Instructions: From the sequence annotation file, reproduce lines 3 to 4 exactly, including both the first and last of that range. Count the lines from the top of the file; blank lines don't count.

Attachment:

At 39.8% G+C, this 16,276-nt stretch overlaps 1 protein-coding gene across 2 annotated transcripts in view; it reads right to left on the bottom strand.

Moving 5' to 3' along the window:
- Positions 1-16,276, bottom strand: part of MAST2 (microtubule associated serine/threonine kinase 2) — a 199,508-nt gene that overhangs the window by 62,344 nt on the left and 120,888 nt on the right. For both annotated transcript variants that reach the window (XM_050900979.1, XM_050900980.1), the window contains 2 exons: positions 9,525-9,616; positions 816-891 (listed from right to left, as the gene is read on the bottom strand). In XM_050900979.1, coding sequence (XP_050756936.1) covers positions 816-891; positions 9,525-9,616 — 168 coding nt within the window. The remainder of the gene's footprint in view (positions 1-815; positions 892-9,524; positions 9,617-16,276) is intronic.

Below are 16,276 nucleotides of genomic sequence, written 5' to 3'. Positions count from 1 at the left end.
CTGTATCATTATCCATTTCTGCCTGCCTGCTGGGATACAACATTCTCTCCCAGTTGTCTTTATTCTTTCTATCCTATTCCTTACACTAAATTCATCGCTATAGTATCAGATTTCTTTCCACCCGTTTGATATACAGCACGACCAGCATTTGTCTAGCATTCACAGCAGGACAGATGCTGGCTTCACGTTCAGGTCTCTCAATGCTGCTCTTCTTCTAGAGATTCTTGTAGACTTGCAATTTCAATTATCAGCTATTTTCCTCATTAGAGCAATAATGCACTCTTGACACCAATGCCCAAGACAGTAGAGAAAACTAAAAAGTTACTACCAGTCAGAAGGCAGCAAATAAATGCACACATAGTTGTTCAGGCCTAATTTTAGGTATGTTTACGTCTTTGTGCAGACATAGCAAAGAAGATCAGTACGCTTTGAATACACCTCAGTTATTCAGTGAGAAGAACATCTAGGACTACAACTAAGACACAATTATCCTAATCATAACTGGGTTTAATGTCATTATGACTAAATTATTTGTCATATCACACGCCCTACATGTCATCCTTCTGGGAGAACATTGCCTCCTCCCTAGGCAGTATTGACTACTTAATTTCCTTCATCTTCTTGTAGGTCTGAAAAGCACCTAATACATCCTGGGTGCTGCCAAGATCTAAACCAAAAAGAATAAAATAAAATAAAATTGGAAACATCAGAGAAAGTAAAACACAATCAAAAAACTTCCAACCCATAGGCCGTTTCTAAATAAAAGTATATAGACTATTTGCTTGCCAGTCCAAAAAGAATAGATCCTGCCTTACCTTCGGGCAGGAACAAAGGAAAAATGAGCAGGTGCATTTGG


- Positions 1-16,276, bottom strand: part of MAST2 (microtubule associated serine/threonine kinase 2) — a 199,508-nt gene that overhangs the window by 62,344 nt on the left and 120,888 nt on the right. For both annotated transcript variants that reach the window (XM_050900979.1, XM_050900980.1), the window contains 2 exons: positions 9,525-9,616; positions 816-891 (listed from right to left, as the gene is read on the bottom strand). In XM_050900979.1, coding sequence (XP_050756936.1) covers positions 816-891; positions 9,525-9,616 — 168 coding nt within the window. The remainder of the gene's footprint in view (positions 1-815; positions 892-9,524; positions 9,617-16,276) is intronic.

Below are 16,276 nucleotides of genomic sequence, written 5' to 3'. Positions count from 1 at the left end.